objurgate

Definitions

  • WordNet 3.6
    • v objurgate censure severely "She chastised him for his insensitive remarks"
    • v objurgate express strong disapproval of "We condemn the racism in South Africa","These ideas were reprobated"
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Webster's Revised Unabridged Dictionary
    • v. t Objurgate To chide; to reprove.
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Century Dictionary and Cyclopedia
    • objurgate To chide; reprove.
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Chambers's Twentieth Century Dictionary
    • v.t Objurgate to chide
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Etymology

Webster's Revised Unabridged Dictionary
L. objurgatus, p. p. of objurgare, to chide; ob,see Ob-) + jurgare, to quarrel, scold, fr. jus, right, court. See Jury
Chambers's Twentieth Century Dictionary
Fr.,—L.,—ob, against, jurgāre, to sue at law—jus, law, agĕre, to drive.

Usage

In literature:

There was a tumult of objurgations in the outer passage; but this King in spite of himself paid no heed.
"A Son of the Immortals" by Louis Tracy
She was too busy sobbing and the Colonel was too busy holding her and reiterating his objurgation, to look round or look up.
"A London Life; The Patagonia; The Liar; Mrs. Temperly" by Henry James
Surville did not appreciate, and he objurgated the natives so fiercely, that they jumped into their pirogues, and disappeared.
"Celebrated Travels and Travellers" by Jules Verne
With objurgations the captain and lieutenant coaxed them again to the left.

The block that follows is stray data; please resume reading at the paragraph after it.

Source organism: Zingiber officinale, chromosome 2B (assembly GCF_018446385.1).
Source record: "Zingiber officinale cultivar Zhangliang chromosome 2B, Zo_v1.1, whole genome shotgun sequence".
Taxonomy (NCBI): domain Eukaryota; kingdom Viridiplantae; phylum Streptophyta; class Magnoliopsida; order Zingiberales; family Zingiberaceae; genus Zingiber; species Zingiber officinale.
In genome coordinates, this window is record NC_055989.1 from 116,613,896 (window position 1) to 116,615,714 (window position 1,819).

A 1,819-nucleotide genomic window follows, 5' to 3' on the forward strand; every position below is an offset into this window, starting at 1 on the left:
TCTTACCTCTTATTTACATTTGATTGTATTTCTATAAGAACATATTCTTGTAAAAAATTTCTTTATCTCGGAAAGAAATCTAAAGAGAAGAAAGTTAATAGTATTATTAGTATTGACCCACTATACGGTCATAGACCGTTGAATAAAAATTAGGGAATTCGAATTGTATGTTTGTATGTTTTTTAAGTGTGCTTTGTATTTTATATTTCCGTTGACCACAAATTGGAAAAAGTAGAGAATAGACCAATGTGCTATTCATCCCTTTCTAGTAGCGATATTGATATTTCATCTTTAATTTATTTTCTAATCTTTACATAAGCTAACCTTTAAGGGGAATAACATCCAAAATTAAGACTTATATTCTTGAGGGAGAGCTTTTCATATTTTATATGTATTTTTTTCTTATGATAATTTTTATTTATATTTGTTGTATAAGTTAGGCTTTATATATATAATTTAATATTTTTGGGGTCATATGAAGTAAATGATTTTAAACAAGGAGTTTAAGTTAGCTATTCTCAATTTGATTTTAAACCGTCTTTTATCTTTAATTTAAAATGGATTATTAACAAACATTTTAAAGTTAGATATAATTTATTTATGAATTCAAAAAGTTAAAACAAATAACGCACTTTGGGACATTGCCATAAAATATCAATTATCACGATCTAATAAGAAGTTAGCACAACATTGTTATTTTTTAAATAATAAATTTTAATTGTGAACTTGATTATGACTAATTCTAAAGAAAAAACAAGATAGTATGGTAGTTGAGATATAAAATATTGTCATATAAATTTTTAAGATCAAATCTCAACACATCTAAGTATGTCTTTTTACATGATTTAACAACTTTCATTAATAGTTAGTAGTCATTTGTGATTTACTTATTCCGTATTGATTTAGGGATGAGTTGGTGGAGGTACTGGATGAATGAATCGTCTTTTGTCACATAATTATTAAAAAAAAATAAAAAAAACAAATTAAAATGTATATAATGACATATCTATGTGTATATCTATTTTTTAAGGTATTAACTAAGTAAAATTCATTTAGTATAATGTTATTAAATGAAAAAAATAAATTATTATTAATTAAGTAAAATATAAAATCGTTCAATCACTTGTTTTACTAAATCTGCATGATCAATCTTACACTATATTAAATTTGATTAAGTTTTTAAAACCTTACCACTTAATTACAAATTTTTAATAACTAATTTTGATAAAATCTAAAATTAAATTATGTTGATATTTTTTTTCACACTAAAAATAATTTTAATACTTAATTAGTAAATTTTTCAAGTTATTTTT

"At Plattsburg" by Allen French
To fill the world and the street with lamentation, objurgation?
"Past and Present" by Thomas Carlyle
It might have been very amusing, but unluckily we came in for our share of the blows and objurgations.
"Seven and Nine years Among the Camanches and Apaches" by Edwin Eastman
But there was no time for indulging in vain objurgations.
"The Radio Boys at the Sending Station" by Allen Chapman
It is customary to objurgate Thackeray as too moral.
"A History of the French Novel, Vol. 2" by George Saintsbury
The passengers go one by one to their assistance, and much objurgation and ornamental rhetoric floats freely through the atmosphere.
"Brighter Britain! (Volume 1 of 2)" by William Delisle Hay
You think, perhaps, I shall pursue you with objurgation or entreaty.
"Blackwood's Edinburgh Magazine, Volume 58, Number 360, October 1845" by Various
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In news:

Garbed in rainbow gown, he mounted the dais and barfed his Objurgation.
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